I have been a weight loss enthusiast for a long time, mostly because, like so many of my other interests, the topic is full of widespread misconceptions that I love to try to debunk.
The topic is, however, full of misconceptions for a good reason. The bottom line about weight loss is that it is an incredibly nuanced topic. While the physics of weight loss are simply broken down to the well-supported concept of energy balance, for most people, simply eating less than their body uses for energy to achieve overall weight loss is just not so simple.
It’s difficult to maintain, for one reason. Another is that most people don’t understand the basics of macronutrient breakdowns, and so they’ll eat a balance of macronutrients that again, makes remaining in a sustained calorie deficit difficult. People will also grossly undereat, again, totally not sustainable.
What’s more, weight loss is not, as we so often believe, a direct contributor to either esthetic or overall fitness.
The reality is, no one actually wants a lower number on the scale, no matter how much we convince ourselves of this. Yes, for many people a significantly lower number on the scale will come as the result of an improved diet and lifestyle. But that’s still not what we want.
We want to both look, and to be, healthy.
Think about it.
Do you want to step on the scale and see those beautiful numbers you haven’t seen since your freshman year of college, or do you want to look in the mirror without thinking “gah, I need to stop eating the kids’ cheese puffs!”
Do you want to pull on your jeans (and then bend over in them to pick something up) without strain or effort or the feeling of an oppressed middle section?
Do you want to wake up in the morning feeling good, happy, healthy? Do you want to stop worrying constantly about what hormone imbalance/nutrition deficiency/autoimmune disease you might have and how much it might cost to find a doctor who will take it seriously and treat you naturally?
This is what we want. To be, and look, and feel healthy.
As both a weightlifter and a (very green) devotee of functional health, I’ve learned the hard--yet rewarding way--how treating the root causes of unhealthiness that are tangential to my weight are so much more rewarding than simply worrying about my weight.
It’s caused me to eat according to what will encourage healthy gut microbiota. It’s caused me to try to reduce endocrine-disrupting cosmetics and cleaning products from my daily life. It’s taught me that the source of my macros is just as important as the balance thereof. It’s shown me that the way I feel and look walking around can be vastly improved by targeting and addressing breakdowns in my mobility and muscle recruitment patterns, without losing a single pound of fat or gaining a single pound of muscle.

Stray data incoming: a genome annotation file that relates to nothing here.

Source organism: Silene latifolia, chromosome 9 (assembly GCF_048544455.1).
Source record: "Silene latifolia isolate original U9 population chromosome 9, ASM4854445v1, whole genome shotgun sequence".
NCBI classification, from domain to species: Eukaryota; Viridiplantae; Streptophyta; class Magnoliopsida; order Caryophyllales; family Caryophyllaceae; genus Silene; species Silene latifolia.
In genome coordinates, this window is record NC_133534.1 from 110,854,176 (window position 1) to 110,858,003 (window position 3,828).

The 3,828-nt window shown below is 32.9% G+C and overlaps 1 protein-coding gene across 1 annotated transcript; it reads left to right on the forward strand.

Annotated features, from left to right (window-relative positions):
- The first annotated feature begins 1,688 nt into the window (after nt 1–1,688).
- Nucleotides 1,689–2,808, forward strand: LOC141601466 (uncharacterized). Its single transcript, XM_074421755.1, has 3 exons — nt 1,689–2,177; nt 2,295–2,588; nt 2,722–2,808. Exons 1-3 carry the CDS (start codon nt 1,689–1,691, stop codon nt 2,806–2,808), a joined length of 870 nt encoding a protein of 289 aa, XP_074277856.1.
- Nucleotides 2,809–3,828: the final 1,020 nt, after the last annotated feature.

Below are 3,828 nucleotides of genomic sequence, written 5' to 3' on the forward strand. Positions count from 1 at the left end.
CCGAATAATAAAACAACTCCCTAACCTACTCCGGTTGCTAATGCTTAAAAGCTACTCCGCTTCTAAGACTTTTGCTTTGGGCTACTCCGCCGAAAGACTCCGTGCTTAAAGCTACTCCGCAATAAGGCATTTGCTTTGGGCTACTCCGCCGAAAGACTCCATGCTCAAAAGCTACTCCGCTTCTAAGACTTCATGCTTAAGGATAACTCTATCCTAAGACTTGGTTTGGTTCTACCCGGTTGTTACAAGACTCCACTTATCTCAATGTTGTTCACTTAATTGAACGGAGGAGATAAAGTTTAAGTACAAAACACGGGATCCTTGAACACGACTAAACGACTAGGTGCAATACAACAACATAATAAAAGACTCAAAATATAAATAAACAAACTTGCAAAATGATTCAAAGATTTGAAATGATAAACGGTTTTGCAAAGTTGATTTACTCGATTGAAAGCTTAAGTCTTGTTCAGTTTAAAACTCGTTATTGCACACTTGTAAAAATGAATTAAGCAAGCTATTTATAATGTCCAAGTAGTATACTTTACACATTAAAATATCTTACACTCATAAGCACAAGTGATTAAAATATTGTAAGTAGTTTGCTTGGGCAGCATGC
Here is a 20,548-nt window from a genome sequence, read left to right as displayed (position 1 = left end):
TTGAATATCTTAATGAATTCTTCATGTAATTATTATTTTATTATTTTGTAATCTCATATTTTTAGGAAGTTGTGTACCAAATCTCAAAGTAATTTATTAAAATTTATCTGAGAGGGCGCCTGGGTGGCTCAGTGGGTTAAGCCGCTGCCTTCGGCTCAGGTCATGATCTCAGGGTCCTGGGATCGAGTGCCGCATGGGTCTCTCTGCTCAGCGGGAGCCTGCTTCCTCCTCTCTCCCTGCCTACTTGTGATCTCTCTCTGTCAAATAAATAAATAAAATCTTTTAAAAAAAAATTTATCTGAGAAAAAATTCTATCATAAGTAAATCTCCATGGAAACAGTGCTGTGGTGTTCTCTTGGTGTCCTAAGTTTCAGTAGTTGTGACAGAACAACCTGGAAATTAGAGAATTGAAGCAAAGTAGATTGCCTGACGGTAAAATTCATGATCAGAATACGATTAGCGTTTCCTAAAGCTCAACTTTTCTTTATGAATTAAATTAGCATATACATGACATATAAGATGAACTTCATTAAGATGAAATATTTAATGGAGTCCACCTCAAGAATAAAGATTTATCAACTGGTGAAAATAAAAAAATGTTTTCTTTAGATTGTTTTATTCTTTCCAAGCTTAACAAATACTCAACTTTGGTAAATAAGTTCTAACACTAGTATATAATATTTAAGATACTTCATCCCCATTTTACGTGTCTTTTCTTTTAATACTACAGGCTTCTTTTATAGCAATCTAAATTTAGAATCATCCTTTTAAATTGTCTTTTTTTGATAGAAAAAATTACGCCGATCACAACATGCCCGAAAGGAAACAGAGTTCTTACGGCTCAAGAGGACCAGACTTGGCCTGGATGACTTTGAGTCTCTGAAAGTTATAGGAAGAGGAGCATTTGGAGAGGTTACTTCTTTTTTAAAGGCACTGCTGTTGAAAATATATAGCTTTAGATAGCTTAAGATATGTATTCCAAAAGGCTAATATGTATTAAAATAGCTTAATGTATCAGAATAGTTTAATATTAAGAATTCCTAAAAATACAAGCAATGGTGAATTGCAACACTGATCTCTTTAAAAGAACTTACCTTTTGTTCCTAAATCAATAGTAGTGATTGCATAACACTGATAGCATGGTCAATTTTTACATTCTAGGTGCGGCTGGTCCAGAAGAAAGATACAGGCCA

It’s taught me to put my relationships and my responsibilities to my family ahead of the gym, how bonding it can be for my family to eat the same thing instead of making macro-friendly short-order meals for myself while my kids and husband eat in the other room. I’ve prioritized sleep and mental rest and most of all, my relationship with God and listening to how He wants me to live my life.
Health and fitness aren’t about weight. Weight loss is a residual side effect of improved health as being overweight is both a result of and a contributor to unhealthiness, yes. And simply aiming to lose weight is a great way to improve one’s health--for many people.
But not everyone.
However, everyone will benefit from stripping away the reasons we want to “lose weight,” identifying what we really want, and then going even deeper. What is going on inside our bodies? Our gut, our brain, our endocrine and immune systems and all the other intricately designed interrelated functions of our body that can influence our overall health, mood, and ultimately, our weight? Furthermore, what’s going on in our soul? In our heart? Are we allowing ourselves daily exposure to the aspects of life on this planet that ooze with all the goodness and beauty of God’s creation? Getting out into nature, loving on our families, enjoying the fruit and meat He has blessed us with, loving on the Saints, taking joy in our work, singing His praises?
All these things will always matter more than the number on the scale. So we might as well prioritize them above whatever weight it is that we’ve convinced ourselves would make us happy.